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Cavemen & Giant Armadillos: Using Foam Sponges


Homo Erectus (5)
Product #
A11
Manufacturer
Suggested Retail Price
£4.00 GBP

Glyptodon
Product #
P1
Manufacturer
Suggested Retail Price
£6.00 GBP


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DJD Miniatures Fezian Inactive Member writes:

We have used regular sponge, not the hard sponge that I recall used for flowers. I'd guess the hard flower type sponge might not be porous enough to embed fully in the plaster. But, as always, YMMV.


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27 November 2007page first published

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DJD Miniatures Fezian Inactive Member of DJD Miniatures writes:

This foam gives a base to work on as we now build up the terrain. Foam makes a good filler, but is not durable enough for the final surface. Therefore, we now cover the foam with dental plaster to create a hard and durable surface for the diorama. The dental plaster is sculpted a bit as it is applied, to give the surface a more natural look.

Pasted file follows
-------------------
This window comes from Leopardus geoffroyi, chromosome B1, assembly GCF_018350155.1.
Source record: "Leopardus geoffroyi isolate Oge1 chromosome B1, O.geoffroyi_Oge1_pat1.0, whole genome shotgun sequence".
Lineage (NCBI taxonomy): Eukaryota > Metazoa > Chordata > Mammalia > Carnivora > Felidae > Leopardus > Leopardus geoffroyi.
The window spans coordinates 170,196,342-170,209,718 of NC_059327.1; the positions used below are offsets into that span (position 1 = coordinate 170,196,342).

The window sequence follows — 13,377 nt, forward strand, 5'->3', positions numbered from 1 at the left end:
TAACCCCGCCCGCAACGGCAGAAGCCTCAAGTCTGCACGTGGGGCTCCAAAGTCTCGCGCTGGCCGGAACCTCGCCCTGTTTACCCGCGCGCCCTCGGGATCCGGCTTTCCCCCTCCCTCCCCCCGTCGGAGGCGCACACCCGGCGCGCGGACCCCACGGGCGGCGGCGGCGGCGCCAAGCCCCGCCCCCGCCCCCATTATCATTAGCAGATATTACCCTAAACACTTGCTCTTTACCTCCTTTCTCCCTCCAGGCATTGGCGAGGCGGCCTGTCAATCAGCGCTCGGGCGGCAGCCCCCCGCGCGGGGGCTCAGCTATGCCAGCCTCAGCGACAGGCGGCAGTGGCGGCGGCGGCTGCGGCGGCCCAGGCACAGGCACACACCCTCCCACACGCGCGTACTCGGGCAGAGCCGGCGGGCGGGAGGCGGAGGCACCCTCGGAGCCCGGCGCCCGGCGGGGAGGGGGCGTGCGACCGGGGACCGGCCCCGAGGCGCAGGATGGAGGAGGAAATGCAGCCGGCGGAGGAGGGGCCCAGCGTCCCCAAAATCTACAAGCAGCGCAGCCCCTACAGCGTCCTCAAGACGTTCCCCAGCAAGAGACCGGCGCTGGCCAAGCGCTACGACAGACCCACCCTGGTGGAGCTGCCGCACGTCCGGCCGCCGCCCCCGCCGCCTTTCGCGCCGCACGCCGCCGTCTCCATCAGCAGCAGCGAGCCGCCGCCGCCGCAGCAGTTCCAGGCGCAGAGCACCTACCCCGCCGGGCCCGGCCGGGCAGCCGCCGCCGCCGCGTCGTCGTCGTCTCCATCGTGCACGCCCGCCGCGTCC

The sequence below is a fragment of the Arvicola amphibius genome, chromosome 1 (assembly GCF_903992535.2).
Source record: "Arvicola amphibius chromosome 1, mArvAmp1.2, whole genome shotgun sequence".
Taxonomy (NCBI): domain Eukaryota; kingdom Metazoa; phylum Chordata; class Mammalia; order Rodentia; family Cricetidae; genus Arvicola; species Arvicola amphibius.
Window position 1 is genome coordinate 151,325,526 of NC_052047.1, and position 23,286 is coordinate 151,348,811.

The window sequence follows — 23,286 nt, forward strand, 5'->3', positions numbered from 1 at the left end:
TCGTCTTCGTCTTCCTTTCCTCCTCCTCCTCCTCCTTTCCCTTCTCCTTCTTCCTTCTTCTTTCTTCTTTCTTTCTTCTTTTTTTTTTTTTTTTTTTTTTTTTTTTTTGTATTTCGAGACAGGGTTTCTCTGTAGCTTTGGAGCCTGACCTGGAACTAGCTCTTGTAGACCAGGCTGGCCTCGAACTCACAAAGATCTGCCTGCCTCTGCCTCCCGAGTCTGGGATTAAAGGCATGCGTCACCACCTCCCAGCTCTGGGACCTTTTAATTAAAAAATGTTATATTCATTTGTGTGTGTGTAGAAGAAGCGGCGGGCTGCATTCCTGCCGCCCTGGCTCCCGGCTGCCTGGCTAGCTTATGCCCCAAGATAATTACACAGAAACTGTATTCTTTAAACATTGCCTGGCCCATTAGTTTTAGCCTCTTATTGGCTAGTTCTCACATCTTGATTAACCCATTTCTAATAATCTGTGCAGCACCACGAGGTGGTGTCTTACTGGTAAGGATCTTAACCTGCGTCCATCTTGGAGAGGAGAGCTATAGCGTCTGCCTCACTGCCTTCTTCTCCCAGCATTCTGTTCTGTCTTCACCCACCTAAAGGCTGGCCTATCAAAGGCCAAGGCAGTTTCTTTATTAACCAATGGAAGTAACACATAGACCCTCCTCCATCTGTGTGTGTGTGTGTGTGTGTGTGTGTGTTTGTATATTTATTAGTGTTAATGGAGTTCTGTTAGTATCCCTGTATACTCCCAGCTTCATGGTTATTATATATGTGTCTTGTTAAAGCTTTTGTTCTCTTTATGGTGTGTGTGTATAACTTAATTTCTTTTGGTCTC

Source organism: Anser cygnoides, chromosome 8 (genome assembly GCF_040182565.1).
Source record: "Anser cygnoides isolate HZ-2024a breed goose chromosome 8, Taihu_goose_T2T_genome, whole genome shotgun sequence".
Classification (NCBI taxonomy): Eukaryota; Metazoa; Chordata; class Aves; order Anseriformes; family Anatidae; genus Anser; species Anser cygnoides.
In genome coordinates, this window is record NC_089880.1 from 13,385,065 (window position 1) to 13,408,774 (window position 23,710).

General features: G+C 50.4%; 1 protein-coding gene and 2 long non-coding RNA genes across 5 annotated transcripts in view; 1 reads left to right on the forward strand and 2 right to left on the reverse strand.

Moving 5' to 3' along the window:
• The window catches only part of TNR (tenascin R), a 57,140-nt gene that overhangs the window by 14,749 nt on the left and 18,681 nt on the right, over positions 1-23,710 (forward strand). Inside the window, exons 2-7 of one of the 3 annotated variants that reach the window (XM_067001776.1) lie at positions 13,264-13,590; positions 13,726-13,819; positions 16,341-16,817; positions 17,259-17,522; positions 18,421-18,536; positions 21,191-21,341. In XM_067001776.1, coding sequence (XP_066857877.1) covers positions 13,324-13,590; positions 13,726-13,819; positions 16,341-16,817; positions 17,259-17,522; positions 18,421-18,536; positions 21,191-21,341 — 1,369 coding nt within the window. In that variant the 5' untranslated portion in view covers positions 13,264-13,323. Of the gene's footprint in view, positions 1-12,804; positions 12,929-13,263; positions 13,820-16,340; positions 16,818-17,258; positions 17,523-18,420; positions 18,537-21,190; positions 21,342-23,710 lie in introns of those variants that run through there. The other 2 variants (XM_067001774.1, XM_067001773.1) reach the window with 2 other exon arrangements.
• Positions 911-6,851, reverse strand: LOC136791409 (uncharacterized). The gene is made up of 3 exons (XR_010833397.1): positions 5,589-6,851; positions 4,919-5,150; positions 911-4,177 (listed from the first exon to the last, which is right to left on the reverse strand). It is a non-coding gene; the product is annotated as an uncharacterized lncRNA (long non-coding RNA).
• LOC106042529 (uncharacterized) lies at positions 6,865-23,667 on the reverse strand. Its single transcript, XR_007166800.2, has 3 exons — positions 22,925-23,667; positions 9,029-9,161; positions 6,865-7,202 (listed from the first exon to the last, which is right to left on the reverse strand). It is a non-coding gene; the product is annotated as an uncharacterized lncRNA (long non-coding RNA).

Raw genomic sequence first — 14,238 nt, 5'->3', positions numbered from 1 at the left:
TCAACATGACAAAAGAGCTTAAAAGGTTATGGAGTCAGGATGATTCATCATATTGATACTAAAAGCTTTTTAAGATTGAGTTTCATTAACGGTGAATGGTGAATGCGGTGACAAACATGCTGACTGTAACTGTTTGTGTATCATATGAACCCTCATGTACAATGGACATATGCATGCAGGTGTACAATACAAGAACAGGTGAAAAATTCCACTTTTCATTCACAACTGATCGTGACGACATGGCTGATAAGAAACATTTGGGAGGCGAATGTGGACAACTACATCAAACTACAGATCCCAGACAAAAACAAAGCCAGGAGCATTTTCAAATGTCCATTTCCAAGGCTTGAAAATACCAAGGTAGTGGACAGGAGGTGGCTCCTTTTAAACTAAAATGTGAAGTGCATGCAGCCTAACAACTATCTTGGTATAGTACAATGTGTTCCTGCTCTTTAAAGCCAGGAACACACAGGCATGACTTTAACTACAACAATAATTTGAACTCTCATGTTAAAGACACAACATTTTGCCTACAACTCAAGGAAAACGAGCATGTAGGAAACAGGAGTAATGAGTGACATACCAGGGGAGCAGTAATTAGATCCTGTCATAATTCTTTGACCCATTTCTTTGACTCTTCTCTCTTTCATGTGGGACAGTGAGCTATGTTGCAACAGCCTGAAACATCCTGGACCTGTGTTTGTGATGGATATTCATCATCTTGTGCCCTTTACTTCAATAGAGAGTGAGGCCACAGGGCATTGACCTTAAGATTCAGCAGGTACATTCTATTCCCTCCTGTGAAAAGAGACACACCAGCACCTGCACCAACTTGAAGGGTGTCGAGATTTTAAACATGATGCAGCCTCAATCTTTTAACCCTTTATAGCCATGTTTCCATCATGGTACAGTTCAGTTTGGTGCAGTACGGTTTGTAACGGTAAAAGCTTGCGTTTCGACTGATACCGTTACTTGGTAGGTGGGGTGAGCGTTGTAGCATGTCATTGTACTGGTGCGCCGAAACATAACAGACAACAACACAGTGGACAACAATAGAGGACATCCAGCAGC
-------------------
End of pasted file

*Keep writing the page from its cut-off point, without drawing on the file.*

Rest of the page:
Dental plaster is much harder than regular plaster, and is available worldwide at dental supply houses. They generally have several different grades of hardness to choose from. There are also several great hobby-focused plasters, but they may not be as readily available worldwide.

(Sorry, no pictures of the piece with only plaster, as we have to do the next step before the plaster starts to dry!)

While the plaster is still wet, we push foam sponges down into the surface. The foam sponges have to be put on pretty quickly, as they have to be inserted before the plaster sets up. We want the foam sponges to dry into the plaster, and be locked in place by the plaster.

Wet plaster with foam sponges applied
Wet plaster with foam sponges applied

Now we wait for the plaster to fully cure, at least 24 hours or longer is best. The sponges are there to give the base of the turf texture - so once the plaster is dry, we start removing the foam sponges carefully. In removing the sponges, we're trying to leave a thin layer of foam sponge left stuck to the plaster. This thin layer of foam is actually the base of our turf and scrub. So the foam sponge gets pulled and pinched off to leave a varying-height turf surface. Make it short for dirt and low grass areas, and leave it a bit taller for brush and scrub. The sponge paints up well and gives a nice texture. In the next picture, you can see the green dental plaster covering the model, and the lighter green bits of sponge we have left on as the start of the turf and brush.

Foam sponges removed - sponges are lighter green